A Shanghai company is using one of the fastest growing technologies to let you know where your bottle of wine came from.
VeChain, a Shanghai-based start-up, is applying blockchain to trace wine in the city so consumers can find out how it got from grape to glass.
“The beauty of blockchain is that shoppers can see information about the whole life cycle of a bottle of wine from various sides, including vineyards, logistics and retailers,” Fu Yu, a partner at VeChain, said to the South China Morning Post.
Blockchain is a technological stamp with a continuously growing list of records, called blocks, which are linked and encrypted. Each new block contains data from the previous block, so you can follow the trail back to where it started. It’s the same technology the crypto-currency Bitcoin runs on.
While big wineries and spirit brands have already implemented anti-counterfeiting measures such as laser etching of trademarks on bottles and bar codes to identify their origins, blockchain is thought to be more secure.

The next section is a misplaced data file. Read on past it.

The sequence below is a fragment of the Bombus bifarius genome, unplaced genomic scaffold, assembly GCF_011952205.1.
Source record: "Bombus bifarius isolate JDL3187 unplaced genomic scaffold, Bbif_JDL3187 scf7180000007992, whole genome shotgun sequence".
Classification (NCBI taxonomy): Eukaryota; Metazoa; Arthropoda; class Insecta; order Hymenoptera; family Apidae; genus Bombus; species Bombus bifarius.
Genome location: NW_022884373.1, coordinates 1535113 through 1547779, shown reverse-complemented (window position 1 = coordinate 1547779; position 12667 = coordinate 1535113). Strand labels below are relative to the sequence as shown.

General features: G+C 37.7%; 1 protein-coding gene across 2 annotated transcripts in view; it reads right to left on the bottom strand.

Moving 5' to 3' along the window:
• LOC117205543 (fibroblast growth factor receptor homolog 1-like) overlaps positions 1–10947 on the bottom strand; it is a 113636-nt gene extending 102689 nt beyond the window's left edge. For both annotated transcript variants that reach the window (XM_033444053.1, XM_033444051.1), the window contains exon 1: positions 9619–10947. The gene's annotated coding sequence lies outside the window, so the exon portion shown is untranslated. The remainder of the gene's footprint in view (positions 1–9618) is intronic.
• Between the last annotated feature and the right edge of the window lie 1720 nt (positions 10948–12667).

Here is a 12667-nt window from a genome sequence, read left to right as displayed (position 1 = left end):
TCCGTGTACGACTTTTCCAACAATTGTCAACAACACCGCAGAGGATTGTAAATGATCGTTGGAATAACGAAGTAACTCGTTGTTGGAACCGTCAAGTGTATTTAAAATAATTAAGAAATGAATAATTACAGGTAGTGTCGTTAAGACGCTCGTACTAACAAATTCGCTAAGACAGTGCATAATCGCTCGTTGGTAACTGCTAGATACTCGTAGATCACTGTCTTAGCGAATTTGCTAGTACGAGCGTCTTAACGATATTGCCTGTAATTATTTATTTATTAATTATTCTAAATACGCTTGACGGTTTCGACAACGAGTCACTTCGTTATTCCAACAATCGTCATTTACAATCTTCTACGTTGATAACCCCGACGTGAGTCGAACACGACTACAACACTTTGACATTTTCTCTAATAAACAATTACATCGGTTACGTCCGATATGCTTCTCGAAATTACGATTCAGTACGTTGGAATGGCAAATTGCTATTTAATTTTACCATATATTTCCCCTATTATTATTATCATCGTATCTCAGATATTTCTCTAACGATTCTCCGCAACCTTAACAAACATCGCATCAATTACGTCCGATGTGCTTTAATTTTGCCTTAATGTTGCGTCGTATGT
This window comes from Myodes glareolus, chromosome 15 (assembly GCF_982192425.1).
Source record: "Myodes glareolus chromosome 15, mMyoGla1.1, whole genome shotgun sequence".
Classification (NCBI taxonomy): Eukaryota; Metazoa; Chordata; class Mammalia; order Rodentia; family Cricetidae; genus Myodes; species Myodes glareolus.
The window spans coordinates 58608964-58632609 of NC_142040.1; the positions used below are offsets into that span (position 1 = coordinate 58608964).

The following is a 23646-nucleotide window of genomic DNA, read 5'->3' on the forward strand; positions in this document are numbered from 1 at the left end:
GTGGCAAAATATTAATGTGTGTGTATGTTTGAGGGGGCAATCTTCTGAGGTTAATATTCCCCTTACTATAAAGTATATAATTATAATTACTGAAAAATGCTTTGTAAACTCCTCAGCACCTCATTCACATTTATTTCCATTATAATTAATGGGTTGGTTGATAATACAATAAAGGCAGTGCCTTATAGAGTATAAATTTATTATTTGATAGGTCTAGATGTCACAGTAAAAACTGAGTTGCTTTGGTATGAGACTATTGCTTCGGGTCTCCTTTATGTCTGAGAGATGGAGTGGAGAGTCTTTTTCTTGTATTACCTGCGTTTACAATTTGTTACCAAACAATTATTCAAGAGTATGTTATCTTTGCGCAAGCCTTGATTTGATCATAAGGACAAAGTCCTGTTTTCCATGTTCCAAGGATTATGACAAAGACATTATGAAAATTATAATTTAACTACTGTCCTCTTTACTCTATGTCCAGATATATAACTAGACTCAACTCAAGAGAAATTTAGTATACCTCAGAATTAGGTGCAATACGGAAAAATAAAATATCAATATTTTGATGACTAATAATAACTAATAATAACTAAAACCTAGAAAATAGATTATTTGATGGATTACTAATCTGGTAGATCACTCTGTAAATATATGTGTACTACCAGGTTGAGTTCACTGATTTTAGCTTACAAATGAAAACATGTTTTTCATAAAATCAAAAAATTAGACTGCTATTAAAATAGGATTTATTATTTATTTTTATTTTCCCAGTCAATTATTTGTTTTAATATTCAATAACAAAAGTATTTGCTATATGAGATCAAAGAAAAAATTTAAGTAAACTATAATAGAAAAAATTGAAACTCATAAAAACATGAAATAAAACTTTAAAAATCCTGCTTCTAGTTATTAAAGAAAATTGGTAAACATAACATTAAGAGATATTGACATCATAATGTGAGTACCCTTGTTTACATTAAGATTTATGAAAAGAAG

Consumers can access the information by scanning a quick response (QR) code, for example, to find out the grape variety, information about the winery, when the wine was shipped and imported into Shanghai, the 18-digit Chinese customs declaration number, and the date it arrived on the store shelf.
To explore the possibility, VeChain has teamed up with French producer Pierre Ferraud and Fils to get its 2017 Beaujolais Nouveau red wine blockchain certified. About 10,000 bottles have been fitted with the technology, which you can trace from its time on the vine to when it got to Shanghai Waigaoqiao Direct Imported Goods (DIG) retail store.
For more premium wines, the company plans to install a near field communications (NFC) chip near the cork or screw cap. Once the bottle is opened, the chain is broken and users can no longer read or write data, alerting consumers about refills.
According to market research firm Mintel Group, where the wine came from is the most important information to Chinese consumers. And France is their preferred destination of origin, regardless if its red, wine, rosé, or sparkling wine.
Shanghai is presently the mainland’s second-largest market for imported wine after Guangdong province. Last year, mainland China imported about ¥17.9 billion worth of wines in total, or 746 million litres. The country is predicted to become the world’s second largest wine market, after the US, by 2020.
Second photo via China Daily.